Double glazing complaints soar

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The Independent Online
Complaints by the public about double glazing and installation have rocketed by nearly 50 per cent over the last five years and home improvement now accounts for a fifth of all consumer complaints, the Institute of Trading Standards Administration (ITSA) reveals today.

At the beginning of National Consumer Week, ITSA is focusing on improvements and safety in the home.

Complaints about double glazing and installation have gone up by 46 per cent in the last five years, upholstered furniture by 40 per cent, electrical goods up by 28 per cent and home maintenance, repairs and improvements by 25 per cent.

Total complaints for the home improvement sector came to more than a quarter of a million in the year to September 1994, although an OFT spokesman warned such figures were the "tip of the iceberg".

In 1994 there were 45,579 complaints about home improvements; 25,443 complaints about double glazing; 59,379 about electrical goods, such as radios and TVs, and 27,972 related to upholstered furniture.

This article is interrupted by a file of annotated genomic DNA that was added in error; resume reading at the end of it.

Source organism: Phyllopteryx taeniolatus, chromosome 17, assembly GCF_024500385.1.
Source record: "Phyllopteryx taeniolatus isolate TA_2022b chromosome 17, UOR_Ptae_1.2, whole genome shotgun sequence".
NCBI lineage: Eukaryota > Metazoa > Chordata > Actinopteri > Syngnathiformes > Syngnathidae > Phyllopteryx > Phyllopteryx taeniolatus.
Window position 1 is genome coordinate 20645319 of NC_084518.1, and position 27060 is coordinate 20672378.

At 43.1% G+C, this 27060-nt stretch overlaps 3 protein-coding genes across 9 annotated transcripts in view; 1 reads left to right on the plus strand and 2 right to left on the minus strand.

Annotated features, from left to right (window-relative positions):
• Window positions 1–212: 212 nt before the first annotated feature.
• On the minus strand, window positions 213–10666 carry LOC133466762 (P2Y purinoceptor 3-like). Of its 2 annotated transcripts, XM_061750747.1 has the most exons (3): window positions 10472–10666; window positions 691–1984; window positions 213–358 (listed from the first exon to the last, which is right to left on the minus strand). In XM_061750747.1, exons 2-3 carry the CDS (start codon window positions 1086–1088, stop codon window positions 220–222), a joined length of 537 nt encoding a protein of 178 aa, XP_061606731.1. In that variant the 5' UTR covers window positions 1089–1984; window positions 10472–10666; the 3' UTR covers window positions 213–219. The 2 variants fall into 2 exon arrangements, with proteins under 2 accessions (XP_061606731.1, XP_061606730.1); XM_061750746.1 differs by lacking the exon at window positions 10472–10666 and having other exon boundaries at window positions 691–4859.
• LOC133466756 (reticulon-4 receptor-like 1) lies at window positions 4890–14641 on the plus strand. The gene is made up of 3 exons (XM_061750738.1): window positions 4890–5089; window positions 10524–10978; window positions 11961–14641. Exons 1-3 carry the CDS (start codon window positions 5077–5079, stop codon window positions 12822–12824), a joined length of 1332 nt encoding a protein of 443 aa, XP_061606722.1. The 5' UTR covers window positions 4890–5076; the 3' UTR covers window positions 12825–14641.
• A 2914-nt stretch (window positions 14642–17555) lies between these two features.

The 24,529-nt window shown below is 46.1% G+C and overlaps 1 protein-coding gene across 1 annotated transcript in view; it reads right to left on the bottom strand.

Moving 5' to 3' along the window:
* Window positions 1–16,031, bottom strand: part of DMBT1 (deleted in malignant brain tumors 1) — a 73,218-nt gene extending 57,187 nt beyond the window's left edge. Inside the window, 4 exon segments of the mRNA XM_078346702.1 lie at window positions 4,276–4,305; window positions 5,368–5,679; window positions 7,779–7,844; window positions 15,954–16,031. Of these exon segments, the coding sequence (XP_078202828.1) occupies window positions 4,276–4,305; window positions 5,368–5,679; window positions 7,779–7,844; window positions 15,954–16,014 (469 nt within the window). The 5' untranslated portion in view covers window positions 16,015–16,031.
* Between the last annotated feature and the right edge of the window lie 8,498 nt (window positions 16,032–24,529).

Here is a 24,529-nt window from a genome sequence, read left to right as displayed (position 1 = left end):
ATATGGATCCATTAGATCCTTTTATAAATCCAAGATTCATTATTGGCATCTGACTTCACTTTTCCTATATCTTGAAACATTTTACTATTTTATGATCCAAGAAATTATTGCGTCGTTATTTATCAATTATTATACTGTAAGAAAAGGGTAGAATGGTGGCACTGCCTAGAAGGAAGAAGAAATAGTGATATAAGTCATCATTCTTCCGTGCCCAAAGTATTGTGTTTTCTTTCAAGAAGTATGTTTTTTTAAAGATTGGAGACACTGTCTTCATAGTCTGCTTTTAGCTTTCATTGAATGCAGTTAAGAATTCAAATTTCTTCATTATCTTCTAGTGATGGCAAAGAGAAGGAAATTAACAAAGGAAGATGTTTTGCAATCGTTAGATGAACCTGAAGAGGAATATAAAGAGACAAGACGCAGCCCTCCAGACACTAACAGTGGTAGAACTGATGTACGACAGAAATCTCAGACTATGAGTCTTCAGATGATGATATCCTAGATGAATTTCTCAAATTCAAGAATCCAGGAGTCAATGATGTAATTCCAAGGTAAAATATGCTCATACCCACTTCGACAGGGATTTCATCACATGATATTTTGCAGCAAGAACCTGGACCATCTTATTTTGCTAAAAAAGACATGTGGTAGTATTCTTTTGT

Complaints have risen so steeply partly because of the static housing market, which means people have tended to improve their existing houses, rather than trying to sell. Cowboy contractors are said to trade on fear, with many elderly householders unable to argue that "urgent" repairs are actually unnecessary.

Tony Northcott, chairman of ITSA, said there had been cases of people calling out plumbers and being charged huge call-out fees of more than pounds 100, and in one case nearly pounds 1,000, for what were very simple, inexpensive jobs.

He also warned against hiring people who turned up on the doorstep: "It's up to you to pick someone to do a job, not someone picking you," he said.

"Individual consumers are at a great disadvantage in engaging builders and tradesman for improving their homes. Unlike commercial organisations who can withhold perhaps 10 per cent of a contract price until work has been completed satisfactorily, consumers often have to pay up first and argue afterwards."

He said existing laws, such as the Trades Description Act and the Consumer Protection Act, did not necessarily need changing but more resources were needed to deal with complaints.